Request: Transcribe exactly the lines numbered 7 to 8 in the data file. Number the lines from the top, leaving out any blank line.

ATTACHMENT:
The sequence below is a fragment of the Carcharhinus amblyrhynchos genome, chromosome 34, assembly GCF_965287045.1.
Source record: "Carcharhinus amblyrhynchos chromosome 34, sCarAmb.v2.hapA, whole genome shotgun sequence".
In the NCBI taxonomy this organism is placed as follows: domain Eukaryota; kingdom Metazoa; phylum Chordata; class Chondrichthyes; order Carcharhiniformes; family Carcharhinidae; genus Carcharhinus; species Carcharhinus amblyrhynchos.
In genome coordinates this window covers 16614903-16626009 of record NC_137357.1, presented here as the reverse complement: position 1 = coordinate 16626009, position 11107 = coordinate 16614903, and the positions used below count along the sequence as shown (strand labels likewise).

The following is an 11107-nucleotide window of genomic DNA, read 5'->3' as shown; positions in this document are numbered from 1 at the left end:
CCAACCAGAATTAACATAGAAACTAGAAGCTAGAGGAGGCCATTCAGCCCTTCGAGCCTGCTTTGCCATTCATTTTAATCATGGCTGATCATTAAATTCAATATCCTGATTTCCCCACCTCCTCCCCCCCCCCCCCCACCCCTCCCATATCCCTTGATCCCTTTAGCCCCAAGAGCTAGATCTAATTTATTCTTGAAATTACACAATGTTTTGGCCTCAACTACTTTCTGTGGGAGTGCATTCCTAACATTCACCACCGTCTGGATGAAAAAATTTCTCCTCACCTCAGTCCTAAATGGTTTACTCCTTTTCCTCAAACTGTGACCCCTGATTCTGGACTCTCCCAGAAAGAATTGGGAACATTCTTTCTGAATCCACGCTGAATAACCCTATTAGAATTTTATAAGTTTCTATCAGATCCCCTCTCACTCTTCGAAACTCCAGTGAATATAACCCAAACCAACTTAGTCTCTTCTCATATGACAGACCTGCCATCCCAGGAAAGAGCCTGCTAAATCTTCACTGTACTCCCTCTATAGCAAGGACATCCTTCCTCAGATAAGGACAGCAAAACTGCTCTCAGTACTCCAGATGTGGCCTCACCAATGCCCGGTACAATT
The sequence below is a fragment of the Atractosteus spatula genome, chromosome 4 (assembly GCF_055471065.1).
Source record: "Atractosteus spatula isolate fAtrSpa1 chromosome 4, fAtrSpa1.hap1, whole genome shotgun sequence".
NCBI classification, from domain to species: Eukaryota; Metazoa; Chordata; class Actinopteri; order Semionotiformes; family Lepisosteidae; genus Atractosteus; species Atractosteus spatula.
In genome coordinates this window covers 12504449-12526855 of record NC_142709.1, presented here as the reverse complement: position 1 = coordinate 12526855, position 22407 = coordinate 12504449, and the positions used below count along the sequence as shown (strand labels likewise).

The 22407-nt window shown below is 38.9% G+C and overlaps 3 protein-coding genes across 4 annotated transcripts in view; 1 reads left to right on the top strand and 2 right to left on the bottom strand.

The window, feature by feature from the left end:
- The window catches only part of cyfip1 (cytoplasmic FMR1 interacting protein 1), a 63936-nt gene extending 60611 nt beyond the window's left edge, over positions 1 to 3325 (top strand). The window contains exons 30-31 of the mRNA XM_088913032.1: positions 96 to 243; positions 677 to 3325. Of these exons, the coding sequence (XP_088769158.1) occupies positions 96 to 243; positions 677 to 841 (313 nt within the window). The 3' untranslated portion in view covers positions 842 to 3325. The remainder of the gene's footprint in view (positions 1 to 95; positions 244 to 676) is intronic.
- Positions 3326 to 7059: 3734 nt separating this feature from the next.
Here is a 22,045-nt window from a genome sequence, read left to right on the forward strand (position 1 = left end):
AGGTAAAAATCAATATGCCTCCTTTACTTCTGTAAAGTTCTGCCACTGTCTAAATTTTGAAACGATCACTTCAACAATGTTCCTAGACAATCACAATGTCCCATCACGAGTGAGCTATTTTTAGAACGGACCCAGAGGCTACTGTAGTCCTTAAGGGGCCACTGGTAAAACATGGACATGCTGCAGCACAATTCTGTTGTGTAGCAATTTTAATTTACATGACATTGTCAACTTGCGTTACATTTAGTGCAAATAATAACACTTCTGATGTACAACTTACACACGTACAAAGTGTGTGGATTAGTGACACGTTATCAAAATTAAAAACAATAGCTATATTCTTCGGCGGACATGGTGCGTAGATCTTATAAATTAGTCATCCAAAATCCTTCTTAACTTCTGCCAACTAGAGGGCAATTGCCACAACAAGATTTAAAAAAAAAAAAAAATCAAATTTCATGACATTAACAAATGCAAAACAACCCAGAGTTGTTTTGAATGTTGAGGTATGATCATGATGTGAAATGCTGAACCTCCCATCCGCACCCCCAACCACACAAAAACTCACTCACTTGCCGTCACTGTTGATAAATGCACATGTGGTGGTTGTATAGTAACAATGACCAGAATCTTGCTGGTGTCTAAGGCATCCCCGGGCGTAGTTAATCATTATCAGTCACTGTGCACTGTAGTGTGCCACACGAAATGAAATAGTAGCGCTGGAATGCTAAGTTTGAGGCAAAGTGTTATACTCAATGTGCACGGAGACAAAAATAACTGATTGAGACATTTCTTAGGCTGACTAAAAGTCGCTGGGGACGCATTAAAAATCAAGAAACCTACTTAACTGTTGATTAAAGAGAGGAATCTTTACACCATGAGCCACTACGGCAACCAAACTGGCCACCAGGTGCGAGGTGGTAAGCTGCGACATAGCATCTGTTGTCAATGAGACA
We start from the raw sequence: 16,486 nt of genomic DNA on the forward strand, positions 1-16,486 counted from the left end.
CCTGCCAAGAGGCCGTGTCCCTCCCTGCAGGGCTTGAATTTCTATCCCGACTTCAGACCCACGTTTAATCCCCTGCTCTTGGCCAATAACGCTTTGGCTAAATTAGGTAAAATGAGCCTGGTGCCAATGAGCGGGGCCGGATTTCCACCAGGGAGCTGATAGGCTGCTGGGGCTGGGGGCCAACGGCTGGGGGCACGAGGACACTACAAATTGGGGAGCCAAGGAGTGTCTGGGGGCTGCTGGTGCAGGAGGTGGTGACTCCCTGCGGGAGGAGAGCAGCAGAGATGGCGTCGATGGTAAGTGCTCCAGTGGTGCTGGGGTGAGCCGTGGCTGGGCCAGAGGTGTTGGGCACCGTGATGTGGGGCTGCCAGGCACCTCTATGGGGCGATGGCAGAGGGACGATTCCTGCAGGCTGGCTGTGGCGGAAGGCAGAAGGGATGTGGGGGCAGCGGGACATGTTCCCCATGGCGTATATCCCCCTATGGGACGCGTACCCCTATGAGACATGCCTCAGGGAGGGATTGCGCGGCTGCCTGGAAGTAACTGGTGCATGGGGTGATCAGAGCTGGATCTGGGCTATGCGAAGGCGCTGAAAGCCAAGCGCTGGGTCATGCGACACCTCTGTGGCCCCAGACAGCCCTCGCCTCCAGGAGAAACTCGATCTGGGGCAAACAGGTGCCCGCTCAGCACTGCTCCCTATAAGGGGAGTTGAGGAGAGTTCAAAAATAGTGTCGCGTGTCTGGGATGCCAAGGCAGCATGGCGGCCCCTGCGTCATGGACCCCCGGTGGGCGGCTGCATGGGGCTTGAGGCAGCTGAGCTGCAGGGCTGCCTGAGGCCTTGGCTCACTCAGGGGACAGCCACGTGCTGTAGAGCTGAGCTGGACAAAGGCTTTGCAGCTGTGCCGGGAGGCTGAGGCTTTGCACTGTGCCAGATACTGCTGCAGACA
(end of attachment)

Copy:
The sequence below is a fragment of the Atractosteus spatula genome, chromosome 4 (assembly GCF_055471065.1).
Source record: "Atractosteus spatula isolate fAtrSpa1 chromosome 4, fAtrSpa1.hap1, whole genome shotgun sequence".